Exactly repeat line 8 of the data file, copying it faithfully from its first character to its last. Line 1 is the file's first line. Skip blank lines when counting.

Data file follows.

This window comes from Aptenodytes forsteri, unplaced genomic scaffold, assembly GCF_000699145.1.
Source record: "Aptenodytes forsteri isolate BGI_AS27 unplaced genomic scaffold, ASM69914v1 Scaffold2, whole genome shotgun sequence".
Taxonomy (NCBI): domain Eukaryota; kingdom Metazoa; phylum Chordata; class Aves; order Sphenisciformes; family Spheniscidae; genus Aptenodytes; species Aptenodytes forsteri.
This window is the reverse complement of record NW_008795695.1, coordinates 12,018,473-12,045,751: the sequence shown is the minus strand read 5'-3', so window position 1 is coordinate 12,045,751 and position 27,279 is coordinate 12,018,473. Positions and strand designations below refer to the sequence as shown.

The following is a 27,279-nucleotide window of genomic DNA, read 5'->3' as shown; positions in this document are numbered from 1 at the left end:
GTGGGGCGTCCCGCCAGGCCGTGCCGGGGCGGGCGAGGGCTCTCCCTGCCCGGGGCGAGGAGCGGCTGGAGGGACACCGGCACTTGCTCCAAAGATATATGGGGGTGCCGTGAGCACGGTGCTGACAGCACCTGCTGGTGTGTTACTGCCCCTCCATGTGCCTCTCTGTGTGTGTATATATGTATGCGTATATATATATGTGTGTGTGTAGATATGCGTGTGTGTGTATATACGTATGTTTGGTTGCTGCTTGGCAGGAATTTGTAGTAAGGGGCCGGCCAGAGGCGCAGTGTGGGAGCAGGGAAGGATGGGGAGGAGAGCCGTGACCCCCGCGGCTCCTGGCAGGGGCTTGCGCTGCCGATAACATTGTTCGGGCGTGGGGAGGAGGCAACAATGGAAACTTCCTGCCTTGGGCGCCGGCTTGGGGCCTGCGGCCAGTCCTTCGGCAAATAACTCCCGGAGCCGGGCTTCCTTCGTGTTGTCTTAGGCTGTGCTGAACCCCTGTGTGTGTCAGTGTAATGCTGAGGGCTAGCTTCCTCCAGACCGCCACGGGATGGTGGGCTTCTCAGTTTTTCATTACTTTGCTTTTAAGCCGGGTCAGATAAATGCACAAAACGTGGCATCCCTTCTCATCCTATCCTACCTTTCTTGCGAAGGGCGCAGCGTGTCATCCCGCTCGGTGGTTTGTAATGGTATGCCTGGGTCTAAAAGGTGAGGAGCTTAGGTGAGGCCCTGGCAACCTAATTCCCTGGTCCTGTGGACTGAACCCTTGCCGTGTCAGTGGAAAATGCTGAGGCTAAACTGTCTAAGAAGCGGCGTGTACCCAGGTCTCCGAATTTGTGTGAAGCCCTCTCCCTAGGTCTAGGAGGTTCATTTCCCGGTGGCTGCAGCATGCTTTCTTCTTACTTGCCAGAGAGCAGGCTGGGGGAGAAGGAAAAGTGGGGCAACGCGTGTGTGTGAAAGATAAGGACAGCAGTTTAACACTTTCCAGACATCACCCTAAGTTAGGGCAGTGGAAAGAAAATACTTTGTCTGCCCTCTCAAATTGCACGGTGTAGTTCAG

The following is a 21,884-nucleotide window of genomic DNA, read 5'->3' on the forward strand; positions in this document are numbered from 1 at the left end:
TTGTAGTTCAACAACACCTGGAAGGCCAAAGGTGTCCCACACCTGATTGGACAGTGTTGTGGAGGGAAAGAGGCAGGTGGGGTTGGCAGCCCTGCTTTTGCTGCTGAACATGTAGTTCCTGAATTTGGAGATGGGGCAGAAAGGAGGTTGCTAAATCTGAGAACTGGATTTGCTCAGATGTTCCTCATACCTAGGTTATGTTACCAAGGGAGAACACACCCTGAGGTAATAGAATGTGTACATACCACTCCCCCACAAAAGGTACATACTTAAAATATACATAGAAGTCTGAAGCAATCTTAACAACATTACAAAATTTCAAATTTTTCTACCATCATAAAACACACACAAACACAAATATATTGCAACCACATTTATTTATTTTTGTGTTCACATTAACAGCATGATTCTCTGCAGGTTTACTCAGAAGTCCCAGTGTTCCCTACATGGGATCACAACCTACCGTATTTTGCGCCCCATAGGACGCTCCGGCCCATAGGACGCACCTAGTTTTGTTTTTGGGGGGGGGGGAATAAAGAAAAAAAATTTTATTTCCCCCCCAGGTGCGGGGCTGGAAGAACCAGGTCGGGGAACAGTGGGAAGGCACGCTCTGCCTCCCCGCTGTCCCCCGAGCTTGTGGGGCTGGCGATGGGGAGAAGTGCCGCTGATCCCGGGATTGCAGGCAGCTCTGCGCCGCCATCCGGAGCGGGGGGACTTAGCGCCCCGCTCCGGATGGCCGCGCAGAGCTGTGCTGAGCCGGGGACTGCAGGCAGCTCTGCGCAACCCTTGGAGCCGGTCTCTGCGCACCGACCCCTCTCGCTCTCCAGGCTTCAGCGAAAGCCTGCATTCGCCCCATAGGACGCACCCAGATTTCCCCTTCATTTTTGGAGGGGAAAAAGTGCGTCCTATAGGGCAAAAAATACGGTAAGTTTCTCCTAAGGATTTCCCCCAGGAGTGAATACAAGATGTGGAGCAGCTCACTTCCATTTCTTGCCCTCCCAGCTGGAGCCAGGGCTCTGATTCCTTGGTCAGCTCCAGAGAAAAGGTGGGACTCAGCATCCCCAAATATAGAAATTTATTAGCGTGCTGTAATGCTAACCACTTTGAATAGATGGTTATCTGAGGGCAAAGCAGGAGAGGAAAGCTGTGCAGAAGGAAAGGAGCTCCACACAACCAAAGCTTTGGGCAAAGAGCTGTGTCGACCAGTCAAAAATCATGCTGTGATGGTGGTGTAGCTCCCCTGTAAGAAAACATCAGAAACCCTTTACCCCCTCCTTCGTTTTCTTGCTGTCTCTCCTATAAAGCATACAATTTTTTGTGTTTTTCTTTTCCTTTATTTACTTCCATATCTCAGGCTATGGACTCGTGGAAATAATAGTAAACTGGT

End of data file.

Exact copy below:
TTGTAGTTCAACAACACCTGGAAGGCCAAAGGTGTCCCACACCTGATTGGACAGTGTTGTGGAGGGAAAGAGGCAGGTGGGGTTGGCAGCCCTGCTTTTGCTGCTGAACATGTAGTTCCTGAATTTGGAGATGGGGCAGAAAGGAGGTTGCTAAATCTGAGAACTGGATTTGCTCAGATGTTCCTCATACCTAGGTTATGTTACCAAGGGAGAACACACCCTGAGGTAATAGAATGTGTACATACCACTCCCCCACAAAAGGTACATACTTAAAATATACATAGAAGTCTGAAGCAATCTTAACAACATTACAAAATTTCAAATTTTTCTACCATCATAAAACACACACAAACACAAATATATTGCAACCACATTTATTTATTTTTGTGTTCACATTAACAGCATGATTCTCTGCAGGTTTACTCAGAAGTCCCAGTGTTCCCTACATGGGATCACAACCTACCGTATTTTGCGCCCCATAGGACGCTCCGGCCCATAGGACGCACCTAGTTTTGTTTTTGGGGGGGGGGGAATAAAGAAAAAAAATTTTATTTCCCCCCCAGGTGCGGGGCTGGAAGAACCAGGTCGGGGAACAGTGGGAAGGCACGCTCTGCCTCCCCGCTGTCCCCCGAGCTTGTGGGGCTGGCGATGGGGAGAAGTGCCGCTGATCCCGGGATTGCAGGCAGCTCTGCGCCGCCATCCGGAGCGGGGGGACTTAGCGCCCCGCTCCGGATGGCCGCGCAGAGCTGTGCTGAGCCGGGGACTGCAGGCAGCTCTGCGCAACCCTTGGAGCCGGTCTCTGCGCACCGACCCCTCTCGCTCTCCAGGCTTCAGCGAAAGCCTGCATTCGCCCCATAGGACGCACCCAGATTTCCCCTTCATTTTTGGAGGGGAAAAAGTGCGTCCTATAGGGCAAAAAATACGGTAAGTTTCTCCTAAGGATTTCCCCCAGGAGTGAATACAAGATGTGGAGCAGCTCACTTCCATTTCTTGCCCTCCCAGCTGGAGCCAGGGCTCTGATTCCTTGGTCAGCTCCAGAGAAAAGGTGGGACTCAGCATCCCCAAATATAGAAATTTATTAGCGTGCTGTAATGCTAACCACTTTGAATAGATGGTTATCTGAGGGCAAAGCAGGAGAGGAAAGCTGTGCAGAAGGAAAGGAGCTCCACACAACCAAAGCTTTGGGCAAAGAGCTGTGTCGACCAGTCAAAAATCATGCTGTGATGGTGGTGTAGCTCCCCTGTAAGAAAACATCAGAAACCCTTTACCCCCTCCTTCGTTTTCTTGCTGTCTCTCCTATAAAGCATACAATTTTTTGTGTTTTTCTTTTCCTTTATTTACTTCCATATCTCAGGCTATGGACTCGTGGAAATAATAGTAAACTGGT